The Director of Editorial is a creative marketing mind with the ability to collaborate with all departments to achieve consistency of the company’s brand story. The ability to interpret analytics and establish standards for meaningful measurement is also essential.
This position requires experience in using digital and print content to support strategic organizational objectives.
The Managing Editor will be responsible for the coordination of all digital and print content produced by the content team.
The right candidate will have experience in cross-channel content marketing and content optimization including text, audio, video, image content, social media marketing, and search marketing.
The Managing Editor is a creative marketing mind with the ability to organize projects, meet deadlines, and manage a team. The ability to interpret analytics and troubleshoot web related technical issues is a plus.
This position requires experience in using digital and print content to support strategic organizational objectives.
The Copy Editor is responsible for assuring consistency in tone, style, accuracy, and the formatting of all content produced by our organization. The Copy Editor will take content produced in its raw form and make it publication-ready.
The right candidate will have experience in copywriting and editing a variety of digital content including blogs, white papers, web pages, and other written assets. They will work closely with other members of the content team to assure consistency in the organization’s brand and voice.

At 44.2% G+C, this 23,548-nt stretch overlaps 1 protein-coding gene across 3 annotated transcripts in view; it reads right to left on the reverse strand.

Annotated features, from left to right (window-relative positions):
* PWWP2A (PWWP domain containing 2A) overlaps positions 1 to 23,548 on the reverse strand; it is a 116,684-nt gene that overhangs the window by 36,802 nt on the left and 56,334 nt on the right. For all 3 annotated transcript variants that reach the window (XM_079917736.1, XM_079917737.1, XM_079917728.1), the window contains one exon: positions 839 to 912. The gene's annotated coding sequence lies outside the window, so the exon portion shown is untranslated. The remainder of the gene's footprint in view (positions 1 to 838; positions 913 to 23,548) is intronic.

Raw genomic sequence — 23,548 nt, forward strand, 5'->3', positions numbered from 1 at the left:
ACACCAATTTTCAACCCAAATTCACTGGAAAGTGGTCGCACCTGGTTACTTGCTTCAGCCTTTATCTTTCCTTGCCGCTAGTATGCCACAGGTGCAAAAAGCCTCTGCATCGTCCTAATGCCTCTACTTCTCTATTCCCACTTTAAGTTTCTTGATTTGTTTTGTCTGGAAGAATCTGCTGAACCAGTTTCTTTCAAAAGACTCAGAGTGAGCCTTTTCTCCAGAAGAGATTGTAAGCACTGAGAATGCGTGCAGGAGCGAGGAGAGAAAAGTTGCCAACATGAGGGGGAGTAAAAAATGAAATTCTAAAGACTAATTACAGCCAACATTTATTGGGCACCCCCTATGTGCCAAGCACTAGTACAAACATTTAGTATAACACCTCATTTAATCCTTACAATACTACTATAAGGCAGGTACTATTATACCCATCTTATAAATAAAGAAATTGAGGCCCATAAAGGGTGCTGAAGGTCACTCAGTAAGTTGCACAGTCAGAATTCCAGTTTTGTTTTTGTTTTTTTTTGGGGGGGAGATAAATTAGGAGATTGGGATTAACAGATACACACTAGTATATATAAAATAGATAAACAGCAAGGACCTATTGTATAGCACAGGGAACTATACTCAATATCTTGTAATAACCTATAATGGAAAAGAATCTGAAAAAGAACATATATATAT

The Graphic Designer is responsible for the coordination and production of all images needed for the organization’s content team.
The right candidate will have experience in a variety of design software and a proven ability to produce entertaining, educational, or inspirational visual content that is consistent with the brand’s “look and feel.”
The SEO will be responsible for driving global organic search strategy and execution and improving visibility of web properties, increasing website traffic from target audiences, and driving qualified leads and sales.
The right candidate will have experience in increasing visibility for content (blog posts, podcasts, YouTube videos, etc.) using methods that are consistent with the Terms of Service of major search engines such as Google and Bing. This role will require experience in setting search strategy and troubleshooting technical SEO issues.
The Brand Journalist is responsible for producing a variety of multimedia that communicates brand value to a company’s customers including customer stories, case studies, and white papers that convert prospects into customers.
The right candidate will have experience in investigating and creating engaging stories in written, video, and image formats that utilize branded social media channels and external media outlets.
The Brand Journalist will have a creative marketing mind with the ability to translate customer and company experiences, feedback, and tone into compelling, engaging, and dynamic stories that are easily consumable and aligned with content marketing strategies.
The Video Marketing Manager is responsible for the coordination and production of all video content.
The right candidate will have experience in directing, shooting, editing, producing, and optimizing a variety of corporate videos. The Video Marketing Manager has a creative mind and specializes in translating a variety of messages into a compelling visual story that is consistent with the brand.
The Social Media Manager is responsible for providing the primary voice of the company across the social web including Facebook, Twitter, and LinkedIn.
The right candidate will have experience in social customer service and a deep familiarity with a variety of social media platforms. They will work with other members of the content team to coordinate content marketing initiatives and give direction to other content creators in regards to voice, sentiment, and overall experience of the intended audience.
The Social Media Manager specializes in creating and curating a variety of content across the social web in order to support the organization’s content marketing initiatives.